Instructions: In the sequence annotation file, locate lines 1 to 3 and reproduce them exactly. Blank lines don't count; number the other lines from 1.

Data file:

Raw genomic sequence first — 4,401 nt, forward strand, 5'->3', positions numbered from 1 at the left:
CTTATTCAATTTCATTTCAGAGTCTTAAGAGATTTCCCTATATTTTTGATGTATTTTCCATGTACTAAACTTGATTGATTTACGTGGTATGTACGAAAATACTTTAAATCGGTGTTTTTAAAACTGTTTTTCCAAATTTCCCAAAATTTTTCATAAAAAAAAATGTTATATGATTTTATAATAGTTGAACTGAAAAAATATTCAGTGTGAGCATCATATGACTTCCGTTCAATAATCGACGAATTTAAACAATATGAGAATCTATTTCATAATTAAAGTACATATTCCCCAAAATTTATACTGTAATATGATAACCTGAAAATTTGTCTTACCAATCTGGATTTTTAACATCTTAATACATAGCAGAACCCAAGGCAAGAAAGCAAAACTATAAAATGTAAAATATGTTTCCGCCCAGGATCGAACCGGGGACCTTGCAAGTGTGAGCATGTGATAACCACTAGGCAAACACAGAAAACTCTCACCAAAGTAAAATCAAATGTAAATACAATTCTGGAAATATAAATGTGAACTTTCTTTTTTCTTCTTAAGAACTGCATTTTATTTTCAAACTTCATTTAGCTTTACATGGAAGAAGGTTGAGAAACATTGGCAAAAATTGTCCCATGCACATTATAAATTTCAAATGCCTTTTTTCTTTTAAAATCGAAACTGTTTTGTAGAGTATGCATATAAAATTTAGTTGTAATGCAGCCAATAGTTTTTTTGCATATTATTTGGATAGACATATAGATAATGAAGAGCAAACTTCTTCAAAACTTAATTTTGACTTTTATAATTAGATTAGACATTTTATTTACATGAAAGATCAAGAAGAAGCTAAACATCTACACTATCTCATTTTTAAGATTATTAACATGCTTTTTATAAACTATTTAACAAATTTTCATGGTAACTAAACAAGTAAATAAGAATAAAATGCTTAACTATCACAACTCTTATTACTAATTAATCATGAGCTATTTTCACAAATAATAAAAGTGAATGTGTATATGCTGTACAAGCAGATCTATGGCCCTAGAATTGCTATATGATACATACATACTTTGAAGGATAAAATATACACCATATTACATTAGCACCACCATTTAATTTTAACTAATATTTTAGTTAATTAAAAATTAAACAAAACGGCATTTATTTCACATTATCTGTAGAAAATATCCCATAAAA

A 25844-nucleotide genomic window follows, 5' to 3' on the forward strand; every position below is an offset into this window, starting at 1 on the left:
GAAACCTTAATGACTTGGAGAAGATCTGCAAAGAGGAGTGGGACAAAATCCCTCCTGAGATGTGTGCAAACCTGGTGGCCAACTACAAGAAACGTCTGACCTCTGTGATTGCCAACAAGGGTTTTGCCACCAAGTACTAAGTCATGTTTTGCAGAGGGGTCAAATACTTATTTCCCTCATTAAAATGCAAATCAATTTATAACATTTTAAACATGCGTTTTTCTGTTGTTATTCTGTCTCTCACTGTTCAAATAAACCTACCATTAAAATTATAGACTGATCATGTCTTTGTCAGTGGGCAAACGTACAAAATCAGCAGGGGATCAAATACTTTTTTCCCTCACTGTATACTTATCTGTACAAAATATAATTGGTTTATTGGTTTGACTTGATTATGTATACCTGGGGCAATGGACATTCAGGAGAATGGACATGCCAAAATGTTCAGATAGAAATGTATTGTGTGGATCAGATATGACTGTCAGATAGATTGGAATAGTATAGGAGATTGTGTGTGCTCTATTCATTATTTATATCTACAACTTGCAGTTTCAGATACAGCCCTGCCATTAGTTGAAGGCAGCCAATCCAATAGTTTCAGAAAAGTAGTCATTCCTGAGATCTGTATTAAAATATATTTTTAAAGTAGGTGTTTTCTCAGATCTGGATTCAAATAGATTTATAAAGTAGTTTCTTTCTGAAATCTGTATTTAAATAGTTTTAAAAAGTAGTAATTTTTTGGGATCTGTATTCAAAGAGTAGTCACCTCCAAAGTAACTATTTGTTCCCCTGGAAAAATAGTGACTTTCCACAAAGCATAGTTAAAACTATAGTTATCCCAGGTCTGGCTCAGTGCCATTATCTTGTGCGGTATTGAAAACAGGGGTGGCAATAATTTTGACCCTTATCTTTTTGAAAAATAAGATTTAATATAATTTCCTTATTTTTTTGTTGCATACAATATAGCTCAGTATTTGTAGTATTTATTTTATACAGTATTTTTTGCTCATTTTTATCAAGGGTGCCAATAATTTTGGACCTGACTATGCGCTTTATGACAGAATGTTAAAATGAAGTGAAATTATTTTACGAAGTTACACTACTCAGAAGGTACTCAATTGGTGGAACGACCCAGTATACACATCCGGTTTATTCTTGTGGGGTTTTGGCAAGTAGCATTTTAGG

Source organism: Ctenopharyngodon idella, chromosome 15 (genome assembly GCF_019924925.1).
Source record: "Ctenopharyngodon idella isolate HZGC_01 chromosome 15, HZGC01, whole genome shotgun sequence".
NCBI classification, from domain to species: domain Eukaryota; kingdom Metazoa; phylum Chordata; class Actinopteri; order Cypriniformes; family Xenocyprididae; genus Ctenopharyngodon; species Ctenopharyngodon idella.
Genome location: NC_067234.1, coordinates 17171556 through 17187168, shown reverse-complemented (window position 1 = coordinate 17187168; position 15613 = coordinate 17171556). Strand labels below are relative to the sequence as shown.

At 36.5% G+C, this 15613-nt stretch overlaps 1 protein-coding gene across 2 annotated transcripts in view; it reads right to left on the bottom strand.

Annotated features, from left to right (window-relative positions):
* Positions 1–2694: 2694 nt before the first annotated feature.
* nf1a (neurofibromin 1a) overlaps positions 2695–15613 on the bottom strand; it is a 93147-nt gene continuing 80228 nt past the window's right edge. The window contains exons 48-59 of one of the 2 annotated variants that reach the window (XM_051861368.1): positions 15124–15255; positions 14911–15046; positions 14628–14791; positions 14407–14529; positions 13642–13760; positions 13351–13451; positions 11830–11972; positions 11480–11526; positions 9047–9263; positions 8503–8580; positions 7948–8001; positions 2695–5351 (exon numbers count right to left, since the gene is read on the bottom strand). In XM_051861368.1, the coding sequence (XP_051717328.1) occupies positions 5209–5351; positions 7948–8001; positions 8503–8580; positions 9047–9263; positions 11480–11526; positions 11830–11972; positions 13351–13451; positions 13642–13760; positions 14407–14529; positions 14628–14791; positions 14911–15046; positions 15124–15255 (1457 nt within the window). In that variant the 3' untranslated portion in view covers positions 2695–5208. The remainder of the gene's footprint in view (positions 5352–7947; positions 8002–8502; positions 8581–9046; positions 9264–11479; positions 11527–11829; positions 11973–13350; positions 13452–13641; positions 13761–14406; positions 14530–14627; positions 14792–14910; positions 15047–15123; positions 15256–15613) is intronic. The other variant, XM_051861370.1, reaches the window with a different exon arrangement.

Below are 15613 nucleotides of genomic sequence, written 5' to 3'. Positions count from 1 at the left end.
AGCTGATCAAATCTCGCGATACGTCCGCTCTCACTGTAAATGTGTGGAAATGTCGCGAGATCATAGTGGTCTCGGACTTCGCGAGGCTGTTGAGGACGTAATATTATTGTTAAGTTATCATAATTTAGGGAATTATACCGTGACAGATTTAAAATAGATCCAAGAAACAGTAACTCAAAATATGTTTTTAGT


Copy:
Raw genomic sequence first — 4,401 nt, forward strand, 5'->3', positions numbered from 1 at the left:
CTTATTCAATTTCATTTCAGAGTCTTAAGAGATTTCCCTATATTTTTGATGTATTTTCCATGTACTAAACTTGATTGATTTACGTGGTATGTACGAAAATACTTTAAATCGGTGTTTTTAAAACTGTTTTTCCAAATTTCCCAAAATTTTTCATAAAAAAAAATGTTATATGATTTTATAATAGTTGAACTGAAAAAATATTCAGTGTGAGCATCATATGACTTCCGTTCAATAATCGACGAATTTAAACAATATGAGAATCTATTTCATAATTAAAGTACATATTCCCCAAAATTTATACTGTAATATGATAACCTGAAAATTTGTCTTACCAATCTGGATTTTTAACATCTTAATACATAGCAGAACCCAAGGCAAGAAAGCAAAACTATAAAATGTAAAATATGTTTCCGCCCAGGATCGAACCGGGGACCTTGCAAGTGTGAGCATGTGATAACCACTAGGCAAACACAGAAAACTCTCACCAAAGTAAAATCAAATGTAAATACAATTCTGGAAATATAAATGTGAACTTTCTTTTTTCTTCTTAAGAACTGCATTTTATTTTCAAACTTCATTTAGCTTTACATGGAAGAAGGTTGAGAAACATTGGCAAAAATTGTCCCATGCACATTATAAATTTCAAATGCCTTTTTTCTTTTAAAATCGAAACTGTTTTGTAGAGTATGCATATAAAATTTAGTTGTAATGCAGCCAATAGTTTTTTTGCATATTATTTGGATAGACATATAGATAATGAAGAGCAAACTTCTTCAAAACTTAATTTTGACTTTTATAATTAGATTAGACATTTTATTTACATGAAAGATCAAGAAGAAGCTAAACATCTACACTATCTCATTTTTAAGATTATTAACATGCTTTTTATAAACTATTTAACAAATTTTCATGGTAACTAAACAAGTAAATAAGAATAAAATGCTTAACTATCACAACTCTTATTACTAATTAATCATGAGCTATTTTCACAAATAATAAAAGTGAATGTGTATATGCTGTACAAGCAGATCTATGGCCCTAGAATTGCTATATGATACATACATACTTTGAAGGATAAAATATACACCATATTACATTAGCACCACCATTTAATTTTAACTAATATTTTAGTTAATTAAAAATTAAACAAAACGGCATTTATTTCACATTATCTGTAGAAAATATCCCATAAAA

A 25844-nucleotide genomic window follows, 5' to 3' on the forward strand; every position below is an offset into this window, starting at 1 on the left: